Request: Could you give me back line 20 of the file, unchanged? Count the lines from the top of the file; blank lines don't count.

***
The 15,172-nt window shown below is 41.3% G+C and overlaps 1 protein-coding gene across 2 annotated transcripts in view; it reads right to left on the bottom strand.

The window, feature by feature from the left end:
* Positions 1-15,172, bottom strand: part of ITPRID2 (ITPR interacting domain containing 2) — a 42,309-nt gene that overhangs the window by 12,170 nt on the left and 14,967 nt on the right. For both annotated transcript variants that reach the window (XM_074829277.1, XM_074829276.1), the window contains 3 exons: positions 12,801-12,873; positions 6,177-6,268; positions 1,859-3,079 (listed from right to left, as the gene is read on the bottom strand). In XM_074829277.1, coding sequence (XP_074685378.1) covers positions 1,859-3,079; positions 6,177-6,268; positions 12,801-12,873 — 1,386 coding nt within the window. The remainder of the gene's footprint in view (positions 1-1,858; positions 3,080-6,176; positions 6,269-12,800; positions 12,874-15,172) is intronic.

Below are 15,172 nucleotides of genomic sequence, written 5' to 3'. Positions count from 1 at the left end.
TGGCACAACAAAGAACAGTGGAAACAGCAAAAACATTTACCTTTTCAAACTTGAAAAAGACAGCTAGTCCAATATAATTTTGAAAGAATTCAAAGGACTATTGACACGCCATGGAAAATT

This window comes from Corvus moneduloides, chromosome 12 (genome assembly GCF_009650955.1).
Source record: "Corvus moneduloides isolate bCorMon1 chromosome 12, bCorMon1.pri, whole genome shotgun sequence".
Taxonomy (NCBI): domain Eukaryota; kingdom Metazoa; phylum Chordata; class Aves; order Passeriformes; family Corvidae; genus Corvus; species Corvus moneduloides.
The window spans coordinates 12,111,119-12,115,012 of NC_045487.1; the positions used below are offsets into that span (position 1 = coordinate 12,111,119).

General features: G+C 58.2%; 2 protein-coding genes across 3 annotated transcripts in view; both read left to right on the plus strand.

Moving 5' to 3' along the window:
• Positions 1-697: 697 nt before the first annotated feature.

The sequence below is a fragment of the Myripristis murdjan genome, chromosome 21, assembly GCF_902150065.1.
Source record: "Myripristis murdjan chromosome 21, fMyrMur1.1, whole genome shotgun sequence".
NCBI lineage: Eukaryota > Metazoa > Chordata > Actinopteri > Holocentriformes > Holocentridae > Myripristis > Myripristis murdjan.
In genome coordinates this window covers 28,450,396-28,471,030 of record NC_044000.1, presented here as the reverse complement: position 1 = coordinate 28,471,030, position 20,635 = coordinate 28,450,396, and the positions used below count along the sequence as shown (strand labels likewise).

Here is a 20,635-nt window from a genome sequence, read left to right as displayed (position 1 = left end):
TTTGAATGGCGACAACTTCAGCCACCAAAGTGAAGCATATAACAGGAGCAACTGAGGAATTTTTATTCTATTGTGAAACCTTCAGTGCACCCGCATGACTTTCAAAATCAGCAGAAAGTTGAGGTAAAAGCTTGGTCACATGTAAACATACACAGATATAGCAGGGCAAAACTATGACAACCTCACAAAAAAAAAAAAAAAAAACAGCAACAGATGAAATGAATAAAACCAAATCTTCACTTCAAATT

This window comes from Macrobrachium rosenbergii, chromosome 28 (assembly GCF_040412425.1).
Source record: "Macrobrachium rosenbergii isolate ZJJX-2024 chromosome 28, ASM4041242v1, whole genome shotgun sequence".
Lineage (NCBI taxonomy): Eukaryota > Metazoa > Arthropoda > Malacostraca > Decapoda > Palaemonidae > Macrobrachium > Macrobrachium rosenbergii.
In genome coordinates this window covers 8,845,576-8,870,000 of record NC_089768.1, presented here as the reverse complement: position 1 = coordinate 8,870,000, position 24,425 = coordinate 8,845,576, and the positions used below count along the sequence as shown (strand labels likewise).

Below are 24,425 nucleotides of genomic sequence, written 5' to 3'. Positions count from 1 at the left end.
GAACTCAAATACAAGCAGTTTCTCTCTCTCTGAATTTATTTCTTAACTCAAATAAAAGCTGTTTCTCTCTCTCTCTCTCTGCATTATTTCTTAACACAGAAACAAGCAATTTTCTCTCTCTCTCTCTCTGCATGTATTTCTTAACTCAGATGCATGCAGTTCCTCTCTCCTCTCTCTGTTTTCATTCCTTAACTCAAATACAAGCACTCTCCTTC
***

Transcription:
Source record: "Macrobrachium rosenbergii isolate ZJJX-2024 chromosome 28, ASM4041242v1, whole genome shotgun sequence".